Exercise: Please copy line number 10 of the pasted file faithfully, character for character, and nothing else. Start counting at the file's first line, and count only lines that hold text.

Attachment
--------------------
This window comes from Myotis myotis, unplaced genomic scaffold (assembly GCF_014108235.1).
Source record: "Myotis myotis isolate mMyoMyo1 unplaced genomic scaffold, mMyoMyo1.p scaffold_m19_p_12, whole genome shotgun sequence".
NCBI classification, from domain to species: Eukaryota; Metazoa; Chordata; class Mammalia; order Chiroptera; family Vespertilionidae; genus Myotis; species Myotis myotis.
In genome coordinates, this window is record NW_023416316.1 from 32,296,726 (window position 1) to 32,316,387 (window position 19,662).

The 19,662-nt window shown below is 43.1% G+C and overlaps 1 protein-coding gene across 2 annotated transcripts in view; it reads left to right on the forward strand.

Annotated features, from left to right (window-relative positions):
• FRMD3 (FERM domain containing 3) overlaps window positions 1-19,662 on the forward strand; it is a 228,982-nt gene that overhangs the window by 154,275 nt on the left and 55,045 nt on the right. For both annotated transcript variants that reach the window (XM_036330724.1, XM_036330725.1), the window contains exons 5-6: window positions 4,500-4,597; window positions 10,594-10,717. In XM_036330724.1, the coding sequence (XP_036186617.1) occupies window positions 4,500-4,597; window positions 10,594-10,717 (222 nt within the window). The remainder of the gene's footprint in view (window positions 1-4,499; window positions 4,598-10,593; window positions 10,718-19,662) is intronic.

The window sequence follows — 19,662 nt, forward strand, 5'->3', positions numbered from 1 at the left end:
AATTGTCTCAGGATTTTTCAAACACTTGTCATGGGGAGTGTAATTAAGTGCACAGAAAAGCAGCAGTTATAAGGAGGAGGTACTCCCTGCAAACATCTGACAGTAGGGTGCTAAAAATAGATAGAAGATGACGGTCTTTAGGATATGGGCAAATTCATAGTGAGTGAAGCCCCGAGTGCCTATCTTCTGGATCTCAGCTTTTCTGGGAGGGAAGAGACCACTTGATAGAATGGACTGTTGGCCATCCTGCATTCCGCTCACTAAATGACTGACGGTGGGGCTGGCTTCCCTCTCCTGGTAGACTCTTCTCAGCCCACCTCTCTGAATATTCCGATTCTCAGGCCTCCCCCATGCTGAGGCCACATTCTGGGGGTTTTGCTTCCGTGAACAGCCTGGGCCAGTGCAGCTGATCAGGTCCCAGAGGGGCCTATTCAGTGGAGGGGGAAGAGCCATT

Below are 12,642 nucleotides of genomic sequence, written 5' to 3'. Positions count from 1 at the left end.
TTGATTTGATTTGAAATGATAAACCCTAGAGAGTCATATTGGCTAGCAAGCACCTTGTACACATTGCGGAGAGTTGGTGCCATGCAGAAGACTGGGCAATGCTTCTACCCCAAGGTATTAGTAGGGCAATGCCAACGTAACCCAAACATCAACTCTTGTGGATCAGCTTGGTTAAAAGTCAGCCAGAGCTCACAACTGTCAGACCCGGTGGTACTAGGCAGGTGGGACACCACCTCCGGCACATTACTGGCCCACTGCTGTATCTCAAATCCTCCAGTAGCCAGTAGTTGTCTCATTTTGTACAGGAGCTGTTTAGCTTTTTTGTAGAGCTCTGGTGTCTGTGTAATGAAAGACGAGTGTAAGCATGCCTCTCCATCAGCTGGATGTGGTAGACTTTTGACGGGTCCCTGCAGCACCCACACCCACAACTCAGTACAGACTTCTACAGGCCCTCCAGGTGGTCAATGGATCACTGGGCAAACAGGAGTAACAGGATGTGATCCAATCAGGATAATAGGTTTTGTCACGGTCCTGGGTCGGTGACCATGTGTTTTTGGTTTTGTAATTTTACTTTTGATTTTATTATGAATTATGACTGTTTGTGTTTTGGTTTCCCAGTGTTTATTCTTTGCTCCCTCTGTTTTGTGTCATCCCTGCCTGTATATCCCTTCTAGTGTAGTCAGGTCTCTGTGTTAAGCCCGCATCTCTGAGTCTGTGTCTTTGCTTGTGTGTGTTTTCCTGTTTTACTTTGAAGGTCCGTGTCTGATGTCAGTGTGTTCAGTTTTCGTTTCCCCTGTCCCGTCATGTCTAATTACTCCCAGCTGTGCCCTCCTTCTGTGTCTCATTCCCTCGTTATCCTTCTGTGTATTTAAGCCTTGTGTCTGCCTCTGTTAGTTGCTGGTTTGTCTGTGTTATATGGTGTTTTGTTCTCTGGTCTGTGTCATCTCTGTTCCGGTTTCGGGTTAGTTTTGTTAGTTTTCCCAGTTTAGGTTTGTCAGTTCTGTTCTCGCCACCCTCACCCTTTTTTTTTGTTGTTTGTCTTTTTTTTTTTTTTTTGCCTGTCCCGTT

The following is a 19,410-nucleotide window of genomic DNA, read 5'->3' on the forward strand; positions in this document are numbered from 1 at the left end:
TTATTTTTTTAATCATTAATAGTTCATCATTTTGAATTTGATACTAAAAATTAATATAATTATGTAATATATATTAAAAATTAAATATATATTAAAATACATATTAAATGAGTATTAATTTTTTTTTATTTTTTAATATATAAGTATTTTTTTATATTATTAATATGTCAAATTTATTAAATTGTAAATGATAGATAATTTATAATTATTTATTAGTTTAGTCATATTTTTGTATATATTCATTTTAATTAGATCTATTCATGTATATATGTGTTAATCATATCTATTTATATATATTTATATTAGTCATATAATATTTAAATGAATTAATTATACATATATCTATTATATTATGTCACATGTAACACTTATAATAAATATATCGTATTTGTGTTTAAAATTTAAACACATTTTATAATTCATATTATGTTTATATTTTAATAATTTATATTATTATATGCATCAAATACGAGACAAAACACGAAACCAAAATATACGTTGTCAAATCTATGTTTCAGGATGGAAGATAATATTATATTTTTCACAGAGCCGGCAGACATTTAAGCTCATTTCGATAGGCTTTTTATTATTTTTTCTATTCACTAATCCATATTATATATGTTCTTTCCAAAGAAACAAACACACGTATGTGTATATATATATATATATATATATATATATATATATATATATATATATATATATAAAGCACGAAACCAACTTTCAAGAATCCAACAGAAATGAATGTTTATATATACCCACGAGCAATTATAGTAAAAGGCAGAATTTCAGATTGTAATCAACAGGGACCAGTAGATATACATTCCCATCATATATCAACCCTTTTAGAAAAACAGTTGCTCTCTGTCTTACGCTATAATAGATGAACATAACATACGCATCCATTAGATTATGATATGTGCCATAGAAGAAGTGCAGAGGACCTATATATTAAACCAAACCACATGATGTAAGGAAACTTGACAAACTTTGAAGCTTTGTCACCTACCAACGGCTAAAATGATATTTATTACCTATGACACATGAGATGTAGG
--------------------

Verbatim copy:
Below are 12,642 nucleotides of genomic sequence, written 5' to 3'. Positions count from 1 at the left end.